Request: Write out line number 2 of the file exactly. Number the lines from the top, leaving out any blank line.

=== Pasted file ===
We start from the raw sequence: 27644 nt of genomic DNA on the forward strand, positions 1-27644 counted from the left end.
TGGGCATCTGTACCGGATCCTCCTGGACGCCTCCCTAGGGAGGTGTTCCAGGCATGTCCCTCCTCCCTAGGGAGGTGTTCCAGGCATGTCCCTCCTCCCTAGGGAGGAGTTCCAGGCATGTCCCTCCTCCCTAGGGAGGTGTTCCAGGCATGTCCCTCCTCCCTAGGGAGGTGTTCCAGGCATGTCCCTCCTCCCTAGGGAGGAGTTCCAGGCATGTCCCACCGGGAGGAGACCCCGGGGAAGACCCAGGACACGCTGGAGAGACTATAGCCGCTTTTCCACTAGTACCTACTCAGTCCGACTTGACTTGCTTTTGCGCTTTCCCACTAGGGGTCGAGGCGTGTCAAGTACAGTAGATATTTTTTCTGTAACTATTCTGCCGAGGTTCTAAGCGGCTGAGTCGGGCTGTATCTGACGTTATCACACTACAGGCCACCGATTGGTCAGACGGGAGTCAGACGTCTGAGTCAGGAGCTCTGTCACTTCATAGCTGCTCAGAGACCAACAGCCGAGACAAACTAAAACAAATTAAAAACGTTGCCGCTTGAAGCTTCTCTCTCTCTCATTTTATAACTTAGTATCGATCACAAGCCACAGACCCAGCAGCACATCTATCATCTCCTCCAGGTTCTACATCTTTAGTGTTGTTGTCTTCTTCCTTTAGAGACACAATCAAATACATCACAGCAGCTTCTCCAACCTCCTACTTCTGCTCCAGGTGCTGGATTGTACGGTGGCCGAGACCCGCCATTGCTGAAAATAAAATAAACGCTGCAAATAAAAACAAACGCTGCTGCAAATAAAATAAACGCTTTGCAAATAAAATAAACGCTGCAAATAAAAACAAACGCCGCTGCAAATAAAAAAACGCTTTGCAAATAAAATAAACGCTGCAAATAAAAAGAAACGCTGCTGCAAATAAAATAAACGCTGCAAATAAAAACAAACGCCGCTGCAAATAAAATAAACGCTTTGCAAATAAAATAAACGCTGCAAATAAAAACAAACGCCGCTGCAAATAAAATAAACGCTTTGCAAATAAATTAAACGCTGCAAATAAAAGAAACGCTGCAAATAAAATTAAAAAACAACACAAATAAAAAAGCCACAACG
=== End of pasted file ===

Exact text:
TGGGCATCTGTACCGGATCCTCCTGGACGCCTCCCTAGGGAGGTGTTCCAGGCATGTCCCTCCTCCCTAGGGAGGTGTTCCAGGCATGTCCCTCCTCCCTAGGGAGGAGTTCCAGGCATGTCCCTCCTCCCTAGGGAGGTGTTCCAGGCATGTCCCTCCTCCCTAGGGAGGTGTTCCAGGCATGTCCCTCCTCCCTAGGGAGGAGTTCCAGGCATGTCCCACCGGGAGGAGACCCCGGGGAAGACCCAGGACACGCTGGAGAGACTATAGCCGCTTTTCCACTAGTACCTACTCAGTCCGACTTGACTTGCTTTTGCGCTTTCCCACTAGGGGTCGAGGCGTGTCAAGTACAGTAGATATTTTTTCTGTAACTATTCTGCCGAGGTTCTAAGCGGCTGAGTCGGGCTGTATCTGACGTTATCACACTACAGGCCACCGATTGGTCAGACGGGAGTCAGACGTCTGAGTCAGGAGCTCTGTCACTTCATAGCTGCTCAGAGACCAACAGCCGAGACAAACTAAAACAAATTAAAAACGTTGCCGCTTGAAGCTTCTCTCTCTCTCATTTTATAACTTAGTATCGATCACAAGCCACAGACCCAGCAGCACATCTATCATCTCCTCCAGGTTCTACATCTTTAGTGTTGTTGTCTTCTTCCTTTAGAGACACAATCAAATACATCACAGCAGCTTCTCCAACCTCCTACTTCTGCTCCAGGTGCTGGATTGTACGGTGGCCGAGACCCGCCATTGCTGAAAATAAAATAAACGCTGCAAATAAAAACAAACGCTGCTGCAAATAAAATAAACGCTTTGCAAATAAAATAAACGCTGCAAATAAAAACAAACGCCGCTGCAAATAAAAAAACGCTTTGCAAATAAAATAAACGCTGCAAATAAAAAGAAACGCTGCTGCAAATAAAATAAACGCTGCAAATAAAAACAAACGCCGCTGCAAATAAAATAAACGCTTTGCAAATAAAATAAACGCTGCAAATAAAAACAAACGCCGCTGCAAATAAAATAAACGCTTTGCAAATAAATTAAACGCTGCAAATAAAAGAAACGCTGCAAATAAAATTAAAAAACAACACAAATAAAAAAGCCACAACG